(Available now in theaters, on demand and via iTunes David Farr’s directorial debut The Ones Below is a gripping, thrilling film about impending parenthood. This film is being released via Magnet.)
Screenwriter David Farr (Hanna) makes his directorial debut with The Ones Below, a simple, low-budget, mostly effective Hitchcockian thriller that uses the sometimes perils and terrors of motherhood as the crux of its mystery. Rich in atmospheric dread, and taking place in a limited number of locations, the film shows how much can be done with very little. Thanks to layered characterizations from the quartet of actors at the center of the drama, we are invested enough in the final outcome to overlook some significant plot holes. It’s not perfect, but it’s fairly gripping.
Clémence Poésy (The Silence of Joan) and Stephen Campbell Moore (Season of the Witch) play Kate and Justin, a thirty-something married couple expecting their first child. They live in a nice two-story terraced house in London, occupying the second floor. The film opens on a sonogram, which turns out to be Kate’s. Does the title refer to her child, waiting to emerge, Rosemary’s Baby-like? Not quite. New neighbors shortly arrive, Theresa and Jon, played by Laura Birn (The Girl King) and David Morrissey (Welcome to the Punch), and move in to the downstairs flat. It seems that Theresa is pregnant, as well, and the two women slowly form an acquaintance that may blossom into actual friendship.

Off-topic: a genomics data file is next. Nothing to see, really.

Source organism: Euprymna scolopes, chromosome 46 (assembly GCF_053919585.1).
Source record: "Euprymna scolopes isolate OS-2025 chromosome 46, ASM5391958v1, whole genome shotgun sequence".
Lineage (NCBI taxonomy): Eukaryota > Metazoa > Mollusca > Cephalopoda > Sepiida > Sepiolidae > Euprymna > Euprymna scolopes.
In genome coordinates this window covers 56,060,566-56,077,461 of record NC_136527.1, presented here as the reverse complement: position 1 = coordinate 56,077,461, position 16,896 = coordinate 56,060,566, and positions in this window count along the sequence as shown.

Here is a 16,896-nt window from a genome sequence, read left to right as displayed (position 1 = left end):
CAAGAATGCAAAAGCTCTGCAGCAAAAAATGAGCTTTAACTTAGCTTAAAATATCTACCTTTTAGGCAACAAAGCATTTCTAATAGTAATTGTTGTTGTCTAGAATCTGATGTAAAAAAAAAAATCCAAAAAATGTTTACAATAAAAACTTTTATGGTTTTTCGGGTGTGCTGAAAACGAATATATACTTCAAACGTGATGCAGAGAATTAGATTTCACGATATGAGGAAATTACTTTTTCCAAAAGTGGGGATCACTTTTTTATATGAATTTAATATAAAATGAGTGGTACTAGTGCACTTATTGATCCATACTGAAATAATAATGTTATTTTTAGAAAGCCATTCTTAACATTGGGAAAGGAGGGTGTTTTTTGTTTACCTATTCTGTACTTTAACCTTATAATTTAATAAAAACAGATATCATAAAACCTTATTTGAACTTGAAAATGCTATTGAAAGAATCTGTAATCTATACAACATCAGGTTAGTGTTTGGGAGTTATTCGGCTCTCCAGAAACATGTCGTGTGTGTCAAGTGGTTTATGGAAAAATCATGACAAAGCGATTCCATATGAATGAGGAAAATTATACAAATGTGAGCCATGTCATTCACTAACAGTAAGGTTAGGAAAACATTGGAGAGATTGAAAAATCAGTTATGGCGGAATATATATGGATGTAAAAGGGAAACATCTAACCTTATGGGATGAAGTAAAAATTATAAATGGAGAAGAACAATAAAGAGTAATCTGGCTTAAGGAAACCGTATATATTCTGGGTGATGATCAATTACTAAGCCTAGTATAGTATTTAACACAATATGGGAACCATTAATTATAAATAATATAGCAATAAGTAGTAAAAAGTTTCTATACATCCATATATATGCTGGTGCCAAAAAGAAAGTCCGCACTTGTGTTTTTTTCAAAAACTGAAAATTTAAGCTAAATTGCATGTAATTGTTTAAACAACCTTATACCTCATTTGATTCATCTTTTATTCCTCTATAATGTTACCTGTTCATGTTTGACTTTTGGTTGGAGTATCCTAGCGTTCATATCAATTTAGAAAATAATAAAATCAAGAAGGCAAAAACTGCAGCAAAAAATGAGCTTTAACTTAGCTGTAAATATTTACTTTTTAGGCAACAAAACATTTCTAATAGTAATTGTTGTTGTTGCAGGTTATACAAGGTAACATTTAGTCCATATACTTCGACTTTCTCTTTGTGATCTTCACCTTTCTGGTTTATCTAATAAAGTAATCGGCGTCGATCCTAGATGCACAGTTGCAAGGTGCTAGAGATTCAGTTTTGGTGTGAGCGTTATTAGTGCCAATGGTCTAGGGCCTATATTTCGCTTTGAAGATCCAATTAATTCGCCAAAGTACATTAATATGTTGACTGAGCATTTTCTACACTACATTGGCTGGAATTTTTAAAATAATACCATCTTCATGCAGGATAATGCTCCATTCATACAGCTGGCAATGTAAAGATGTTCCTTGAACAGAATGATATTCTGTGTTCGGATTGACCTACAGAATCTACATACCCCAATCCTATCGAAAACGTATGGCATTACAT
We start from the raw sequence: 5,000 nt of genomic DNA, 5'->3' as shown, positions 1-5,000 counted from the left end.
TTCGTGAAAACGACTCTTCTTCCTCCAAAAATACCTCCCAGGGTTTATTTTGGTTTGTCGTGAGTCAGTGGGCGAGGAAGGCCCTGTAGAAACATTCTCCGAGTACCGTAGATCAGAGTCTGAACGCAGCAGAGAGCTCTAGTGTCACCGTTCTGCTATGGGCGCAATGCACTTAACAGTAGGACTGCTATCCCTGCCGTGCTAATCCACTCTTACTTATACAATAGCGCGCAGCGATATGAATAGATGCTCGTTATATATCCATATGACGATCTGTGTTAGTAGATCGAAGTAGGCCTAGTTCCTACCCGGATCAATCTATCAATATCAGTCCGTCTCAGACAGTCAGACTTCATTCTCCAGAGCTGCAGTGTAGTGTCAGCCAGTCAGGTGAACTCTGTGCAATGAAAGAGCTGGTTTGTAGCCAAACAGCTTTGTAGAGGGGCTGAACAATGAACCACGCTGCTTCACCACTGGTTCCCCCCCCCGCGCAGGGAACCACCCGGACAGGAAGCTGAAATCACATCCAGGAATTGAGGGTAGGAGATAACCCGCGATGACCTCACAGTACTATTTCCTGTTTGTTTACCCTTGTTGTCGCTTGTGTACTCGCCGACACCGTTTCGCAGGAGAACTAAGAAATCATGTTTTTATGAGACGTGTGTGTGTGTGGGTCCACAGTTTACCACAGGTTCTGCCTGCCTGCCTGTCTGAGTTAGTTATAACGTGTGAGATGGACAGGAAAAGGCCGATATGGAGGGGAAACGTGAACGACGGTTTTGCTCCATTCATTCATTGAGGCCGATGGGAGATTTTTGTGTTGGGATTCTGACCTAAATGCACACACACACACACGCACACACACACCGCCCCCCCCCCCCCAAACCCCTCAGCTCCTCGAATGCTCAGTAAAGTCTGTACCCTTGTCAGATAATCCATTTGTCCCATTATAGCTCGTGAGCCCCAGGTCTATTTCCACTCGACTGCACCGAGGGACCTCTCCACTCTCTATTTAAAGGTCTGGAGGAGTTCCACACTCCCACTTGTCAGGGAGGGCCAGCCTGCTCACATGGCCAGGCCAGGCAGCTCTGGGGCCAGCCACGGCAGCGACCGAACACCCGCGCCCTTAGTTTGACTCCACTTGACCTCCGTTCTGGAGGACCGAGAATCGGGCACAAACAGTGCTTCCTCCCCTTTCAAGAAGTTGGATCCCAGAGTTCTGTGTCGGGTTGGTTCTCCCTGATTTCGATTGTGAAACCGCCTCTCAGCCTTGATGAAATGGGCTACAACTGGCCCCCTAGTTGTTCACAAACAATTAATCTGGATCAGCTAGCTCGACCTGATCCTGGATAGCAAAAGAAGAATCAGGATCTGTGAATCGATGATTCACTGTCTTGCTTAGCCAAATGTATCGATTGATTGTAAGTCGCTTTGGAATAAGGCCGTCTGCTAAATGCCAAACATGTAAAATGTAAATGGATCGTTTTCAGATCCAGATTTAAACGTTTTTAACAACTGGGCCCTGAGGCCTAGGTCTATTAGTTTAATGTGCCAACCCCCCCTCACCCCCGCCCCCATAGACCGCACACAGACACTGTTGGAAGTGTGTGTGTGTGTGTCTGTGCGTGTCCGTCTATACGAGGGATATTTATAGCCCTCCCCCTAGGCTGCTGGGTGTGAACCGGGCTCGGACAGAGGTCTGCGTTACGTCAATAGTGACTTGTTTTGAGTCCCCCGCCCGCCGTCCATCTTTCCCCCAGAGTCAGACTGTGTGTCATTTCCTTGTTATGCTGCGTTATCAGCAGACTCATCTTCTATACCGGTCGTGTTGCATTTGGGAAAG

But something is a little off about Theresa and Jon. Unlike Kate and Justin, who feel ambivalent about their upcoming parenthood, the new arrivals confess that they have been trying for years, and desperately want a child. Jon is older than Theresa – he chose a younger second wife after his first wife couldn’t, or wouldn’t, bear children – and his solicitousness of his partner’s health borders on dominance. In these early scenes, Farr very effectively sketches out the relationships within each couple and between the couples, so that when tragedy eventually strikes, we have a nasty premonition that the resultant fallout will not be pretty.
And it’s not. Nor is it entirely believable, however. But as the situation devolves, Farr holds our attention through the careful compositions of his brilliant cinematographer, Ed Rutherford (The Silent Storm) and the restrained performances of his leads. In the final shot, as the camera carefully follows one of the actresses, focusing on her Vertigo-like chignon of blond hair, we sense that with a little more practice, Farr will continue to thrill in the years ahead. He’s just getting started.
– Christopher Llewellyn Reed (@ChrisReedFilm)